Devotional Thoughts for Today
“Loving God with our Minds”
Read Luke 10:27 (ESV)
“And he answered, ‘You shall love the Lord your God with all your heart and with all your soul and with all your strength and with all your mind, and your neighbor as yourself.’”
The story is all too common. A child is raised in a loving Christian home, grows up in the church, develops deep and close relationships with the congregation and when the time comes, leaves home for college. However, in school, the young student fills one of his elective slots with a religions class where the professor lays into Christianity, outlining its contradictions, borrowed mythology and overwhelmingly negative sociological impact. He is never the same again. He comes home after his first year with more questions than a busy parent or pastor cares to answer, and slowly but surely, the once Christ-grounded child loses his faith and turns away from the church.
When asked what the greatest commandment is, Jesus answers: “Love God with all of their being and love their neighbor as themselves.” While the average person does well to love the Lord with the first three items, the tragedy of the hypothetical above can become a reality if we fail to love God with our minds. JP Moreland (Talbot School of Theology) writes, “That the mind is the crucial component in the spiritual journey cannot be accurately denied.” Truly there is something to it, as an estimated 70% of college students leave the faith. Institutions of higher learning are a wonderful place of knowledge and exchanging of ideas, but with the marginalization of the Christian worldview so great, it is more critical than ever that church leaders teach their people how to love God fully, minds included.
So what does loving God with your mind look like? A long-lost spiritual discipline is study. Pastor Peter (Kairos) describes the spiritual disciplines as the “wax on, wax off” parts of the faith—meaning, performing them seemingly serves no purpose until the occasion in which they’re useful arises. While not everyone needs to think through the faith to the degree of someone like C. S. Lewis, it is vital that, at minimum, we keep ourselves grounded in the Word while seeking guidance from the Holy Spirit. By engaging the faith with our minds, we give the Spirit another piece of ourselves to step into and work His wonders. The Holy Spirit can teach us how to speak of Jesus to unbelievers, how to disciple our immediate and church family members and even defend the faith, if necessary, from opposition. Just as we have done so, so easily with our hearts, let’s give our minds over to the Lord as well. Let’s love Him with all of our being, as commanded.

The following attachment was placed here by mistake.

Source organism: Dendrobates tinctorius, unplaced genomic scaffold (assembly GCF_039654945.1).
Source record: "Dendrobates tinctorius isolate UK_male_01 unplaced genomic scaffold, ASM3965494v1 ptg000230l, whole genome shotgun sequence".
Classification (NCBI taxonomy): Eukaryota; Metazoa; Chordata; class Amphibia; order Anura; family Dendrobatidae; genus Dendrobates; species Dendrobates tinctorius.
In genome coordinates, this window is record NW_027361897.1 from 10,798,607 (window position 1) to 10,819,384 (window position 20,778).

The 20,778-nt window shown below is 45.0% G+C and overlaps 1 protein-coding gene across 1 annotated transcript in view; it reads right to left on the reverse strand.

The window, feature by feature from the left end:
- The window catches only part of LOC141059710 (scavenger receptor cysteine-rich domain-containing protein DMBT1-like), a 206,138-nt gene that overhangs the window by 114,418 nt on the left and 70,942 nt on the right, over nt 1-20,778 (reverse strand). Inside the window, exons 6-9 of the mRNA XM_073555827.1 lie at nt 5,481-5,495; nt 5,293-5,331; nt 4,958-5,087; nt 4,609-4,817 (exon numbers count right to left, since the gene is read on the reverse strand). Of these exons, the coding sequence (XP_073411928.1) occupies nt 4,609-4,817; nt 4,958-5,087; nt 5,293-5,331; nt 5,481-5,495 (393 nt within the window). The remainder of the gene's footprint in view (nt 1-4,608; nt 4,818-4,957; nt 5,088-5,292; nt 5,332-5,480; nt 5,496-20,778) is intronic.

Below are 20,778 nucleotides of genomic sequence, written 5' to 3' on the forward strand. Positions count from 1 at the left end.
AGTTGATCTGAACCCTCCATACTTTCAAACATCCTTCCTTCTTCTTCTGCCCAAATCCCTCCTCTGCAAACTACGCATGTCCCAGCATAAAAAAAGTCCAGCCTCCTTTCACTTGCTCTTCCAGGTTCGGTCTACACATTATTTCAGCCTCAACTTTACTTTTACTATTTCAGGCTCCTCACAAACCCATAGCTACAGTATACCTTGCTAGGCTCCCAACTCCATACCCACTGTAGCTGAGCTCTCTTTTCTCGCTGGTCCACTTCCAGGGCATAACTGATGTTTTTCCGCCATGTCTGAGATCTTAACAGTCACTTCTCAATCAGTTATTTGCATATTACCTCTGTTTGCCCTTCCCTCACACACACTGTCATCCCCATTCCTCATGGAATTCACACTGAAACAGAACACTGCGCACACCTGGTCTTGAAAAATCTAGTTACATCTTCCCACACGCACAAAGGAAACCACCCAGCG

Prayer: Father, Your Word and Your truth have been under attack since the beginning. We know You are there, we feel You and we praise You. Please help us to love You fully, with everything we are. Holy Spirit, we ask that You move in, and shape our minds to Your will. All for Your glory. In Jesus’ name, amen.
Lunch Break Study
Read Proverbs 1:1-7:
To know wisdom and instruction, to understand words of insight, 3 to receive instruction in wise dealing, in righteousness, justice, and equity; 4 to give prudence to the simple, knowledge and discretion to the youth— 5 Let the wise hear and increase in learning, and the one who understands obtain guidance, 6 to understand a proverb and a saying, the words of the wise and their riddles. 7 The fear of the Lord is the beginning of knowledge; fools despise wisdom and instruction.
Questions to consider
- What is the beginning of knowledge?
- What is King Solomon’s goal(s) in writing these proverbs?
- Which of King Solomon’s goals would you like to work towards in your life?
- The beginning of knowledge is “the fear of the LORD” (Prov. 1:7). King Solomon goes on to note only a fool rejects wisdom or instruction, thereby advocating for the spiritual discipline of study.
- In general, King Solomon seeks to increase and refine his vast knowledge and gift of godly wisdom in order to best serve God and His people. I am particularly invested in verses four and five, as I hope to be able to help equip fellow Christians moving forward.
- Personal reflection.
Romans 12:2 reads, “Do not be conformed to this world but be transformed by the renewal of your mind, that by testing you may discern what is the will of God, what is good and acceptable and perfect.” According to Moreland, the Greek word Paul uses here is nous, which means “the intellect, reason, or the faculty of understanding,” (Moreland 2012: 65). What changes can you pray for God renew your mind with?